Cyber bullying is when a child, preteen or teen is tormented, threatened, harassed, humiliated, embarrassed or otherwise targeted by another child, preteen or teen using the Internet, interactive and digital technologies or mobile phones. It has to have a minor on both sides, or at least have been instigated by a minor against another minor. Once adults become involved, it is plain and simple cyber-harassment or cyber-stalking. Adult cyber-harassment or cyber-stalking is NEVER called cyberbullying.
It is important to remember, that even though minors are involved, cyber bullying can rise to the level of being a criminal offense. The State of North Dakota passed anti-bullying legislation this year that defines bullying in schools to include cyberbullying. It also provides guidelines for districts on procedures, education and reporting that they will be implementing. It is not a law by which someone can be charged. There are a number of current ordinances that can be used for bullying offenses, ranging from misdemeanors to felonies depending on the conduct. The most common one for cyber bullying would be harassment.
Some common warning signs parents can look for that may indicate your child is being cyber-bullied can include:
- Overuse of cell phones (texting) or the Internet
- Withdrawal from social activities or family functions
- Grades that begin to slip
- Anxiety or depression that is not normal
- Inattention or lack of focus – Are they easily distracted?
- Insomnia – Most kids do not have trouble sleeping unless there is a problem
Things parents can do if they suspect their child is being cyberbullied:
- Ask questions – What is going on? What is bothering you?
- Keep good lines of communication open – let your child know they can talk to you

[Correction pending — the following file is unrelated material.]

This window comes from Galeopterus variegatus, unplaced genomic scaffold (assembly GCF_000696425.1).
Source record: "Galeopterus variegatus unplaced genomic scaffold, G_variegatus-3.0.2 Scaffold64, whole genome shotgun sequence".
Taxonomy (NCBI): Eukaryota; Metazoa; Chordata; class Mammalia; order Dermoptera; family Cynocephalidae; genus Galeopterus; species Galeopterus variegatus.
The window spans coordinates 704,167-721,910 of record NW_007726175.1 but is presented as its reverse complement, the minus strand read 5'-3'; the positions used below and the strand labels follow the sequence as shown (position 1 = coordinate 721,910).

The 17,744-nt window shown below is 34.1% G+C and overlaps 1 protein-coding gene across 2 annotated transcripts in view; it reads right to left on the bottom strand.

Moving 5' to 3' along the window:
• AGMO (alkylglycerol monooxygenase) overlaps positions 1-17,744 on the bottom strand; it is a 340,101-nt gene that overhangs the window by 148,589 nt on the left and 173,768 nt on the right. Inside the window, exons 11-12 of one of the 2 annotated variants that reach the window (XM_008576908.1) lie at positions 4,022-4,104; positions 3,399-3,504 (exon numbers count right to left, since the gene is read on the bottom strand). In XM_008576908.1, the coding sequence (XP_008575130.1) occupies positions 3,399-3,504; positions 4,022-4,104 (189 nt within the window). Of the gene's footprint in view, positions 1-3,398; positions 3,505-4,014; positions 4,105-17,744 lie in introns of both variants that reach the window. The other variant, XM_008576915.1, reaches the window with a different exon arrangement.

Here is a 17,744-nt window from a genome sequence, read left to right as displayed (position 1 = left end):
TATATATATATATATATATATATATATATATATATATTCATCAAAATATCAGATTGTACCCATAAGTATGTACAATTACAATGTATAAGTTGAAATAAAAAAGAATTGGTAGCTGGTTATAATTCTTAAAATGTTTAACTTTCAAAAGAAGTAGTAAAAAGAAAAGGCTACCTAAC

- Intervene if appropriate – let the school counselor, principal or SRO know
- If it rises to a level of harassment or worse, get the legal system involved, and call police
What can schools do when so much of the cyber bullying happens after school hours, at night when kids are home?
- Train staff to keep an awareness of their students and changes in their behavior
- Keep a line of communication open so students know they can come in and talk to teachers, counselors, principals or the SRO
- They need to be comfortable in reporting for themselves or others, or just to ask questions
- They may have been up all night on their phone or the internet
- These may be warning signs you should tell a parent or counselor about
- Teachers, be aware if you have a student whose grades suddenly begin to slip for no known reason, or;
- You have students who are falling asleep in class
Our District is working on education for both staff and students in the area of bullying. We have a written policy in place on bullying. Schools all have individual programs to address awareness about bullying and trying to empower students to take a stand. Cyber bullying has seriously increased the power of bullying because it can go on 24 hours a day, 7 days a week in the safety of your own home. It isn’t like the old days when you only had to worry about the bully stuffing you in a locker or stealing your lunch money at school. Everyone needs to take an active part in stopping the problem of bullying. If you aren’t part of the solution, you are part of the problem. Let’s all be part of the solution.
(Kim Claus is the School Resource Officer at Discovery Middle School. She can be reached at firstname.lastname@example.org.)